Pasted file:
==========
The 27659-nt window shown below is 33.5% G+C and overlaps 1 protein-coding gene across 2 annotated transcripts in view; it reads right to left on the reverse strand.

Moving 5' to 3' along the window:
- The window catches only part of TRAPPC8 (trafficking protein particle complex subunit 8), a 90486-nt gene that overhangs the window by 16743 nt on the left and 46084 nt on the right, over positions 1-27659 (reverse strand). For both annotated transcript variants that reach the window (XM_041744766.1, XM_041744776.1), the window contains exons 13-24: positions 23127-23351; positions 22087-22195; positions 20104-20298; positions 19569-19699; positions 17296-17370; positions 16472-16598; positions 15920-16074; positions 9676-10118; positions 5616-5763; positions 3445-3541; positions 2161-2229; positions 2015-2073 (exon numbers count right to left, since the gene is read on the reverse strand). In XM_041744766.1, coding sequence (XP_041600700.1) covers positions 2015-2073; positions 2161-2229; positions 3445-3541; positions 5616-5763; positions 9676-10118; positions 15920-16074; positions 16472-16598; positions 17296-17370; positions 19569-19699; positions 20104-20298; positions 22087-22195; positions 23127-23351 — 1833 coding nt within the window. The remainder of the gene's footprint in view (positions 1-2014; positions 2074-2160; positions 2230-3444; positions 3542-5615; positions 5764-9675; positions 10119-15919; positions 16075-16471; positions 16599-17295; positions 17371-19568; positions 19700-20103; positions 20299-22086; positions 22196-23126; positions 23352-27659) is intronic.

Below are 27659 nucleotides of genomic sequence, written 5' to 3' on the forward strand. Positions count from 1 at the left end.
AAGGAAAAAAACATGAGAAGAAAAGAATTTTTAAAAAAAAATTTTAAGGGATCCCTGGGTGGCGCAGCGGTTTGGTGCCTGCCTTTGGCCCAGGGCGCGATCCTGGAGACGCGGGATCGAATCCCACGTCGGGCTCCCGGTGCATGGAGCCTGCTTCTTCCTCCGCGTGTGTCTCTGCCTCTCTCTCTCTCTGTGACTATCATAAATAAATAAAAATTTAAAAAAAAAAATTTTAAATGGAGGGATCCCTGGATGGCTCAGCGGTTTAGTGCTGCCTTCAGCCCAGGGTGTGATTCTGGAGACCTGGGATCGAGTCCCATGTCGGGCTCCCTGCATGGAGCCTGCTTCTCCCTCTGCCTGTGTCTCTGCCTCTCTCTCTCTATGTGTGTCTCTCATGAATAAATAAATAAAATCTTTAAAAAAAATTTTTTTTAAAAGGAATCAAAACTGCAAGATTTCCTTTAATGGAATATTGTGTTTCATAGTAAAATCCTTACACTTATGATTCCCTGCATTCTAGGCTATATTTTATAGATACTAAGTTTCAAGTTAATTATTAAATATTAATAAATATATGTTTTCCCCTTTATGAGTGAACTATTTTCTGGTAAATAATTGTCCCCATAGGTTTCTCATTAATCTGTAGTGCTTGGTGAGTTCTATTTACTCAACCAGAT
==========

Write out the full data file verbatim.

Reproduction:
The 27659-nt window shown below is 33.5% G+C and overlaps 1 protein-coding gene across 2 annotated transcripts in view; it reads right to left on the reverse strand.

Moving 5' to 3' along the window:
- The window catches only part of TRAPPC8 (trafficking protein particle complex subunit 8), a 90486-nt gene that overhangs the window by 16743 nt on the left and 46084 nt on the right, over positions 1-27659 (reverse strand). For both annotated transcript variants that reach the window (XM_041744766.1, XM_041744776.1), the window contains exons 13-24: positions 23127-23351; positions 22087-22195; positions 20104-20298; positions 19569-19699; positions 17296-17370; positions 16472-16598; positions 15920-16074; positions 9676-10118; positions 5616-5763; positions 3445-3541; positions 2161-2229; positions 2015-2073 (exon numbers count right to left, since the gene is read on the reverse strand). In XM_041744766.1, coding sequence (XP_041600700.1) covers positions 2015-2073; positions 2161-2229; positions 3445-3541; positions 5616-5763; positions 9676-10118; positions 15920-16074; positions 16472-16598; positions 17296-17370; positions 19569-19699; positions 20104-20298; positions 22087-22195; positions 23127-23351 — 1833 coding nt within the window. The remainder of the gene's footprint in view (positions 1-2014; positions 2074-2160; positions 2230-3444; positions 3542-5615; positions 5764-9675; positions 10119-15919; positions 16075-16471; positions 16599-17295; positions 17371-19568; positions 19700-20103; positions 20299-22086; positions 22196-23126; positions 23352-27659) is intronic.

Below are 27659 nucleotides of genomic sequence, written 5' to 3' on the forward strand. Positions count from 1 at the left end.
AAGGAAAAAAACATGAGAAGAAAAGAATTTTTAAAAAAAAATTTTAAGGGATCCCTGGGTGGCGCAGCGGTTTGGTGCCTGCCTTTGGCCCAGGGCGCGATCCTGGAGACGCGGGATCGAATCCCACGTCGGGCTCCCGGTGCATGGAGCCTGCTTCTTCCTCCGCGTGTGTCTCTGCCTCTCTCTCTCTCTGTGACTATCATAAATAAATAAAAATTTAAAAAAAAAAATTTTAAATGGAGGGATCCCTGGATGGCTCAGCGGTTTAGTGCTGCCTTCAGCCCAGGGTGTGATTCTGGAGACCTGGGATCGAGTCCCATGTCGGGCTCCCTGCATGGAGCCTGCTTCTCCCTCTGCCTGTGTCTCTGCCTCTCTCTCTCTATGTGTGTCTCTCATGAATAAATAAATAAAATCTTTAAAAAAAATTTTTTTTAAAAGGAATCAAAACTGCAAGATTTCCTTTAATGGAATATTGTGTTTCATAGTAAAATCCTTACACTTATGATTCCCTGCATTCTAGGCTATATTTTATAGATACTAAGTTTCAAGTTAATTATTAAATATTAATAAATATATGTTTTCCCCTTTATGAGTGAACTATTTTCTGGTAAATAATTGTCCCCATAGGTTTCTCATTAATCTGTAGTGCTTGGTGAGTTCTATTTACTCAACCAGAT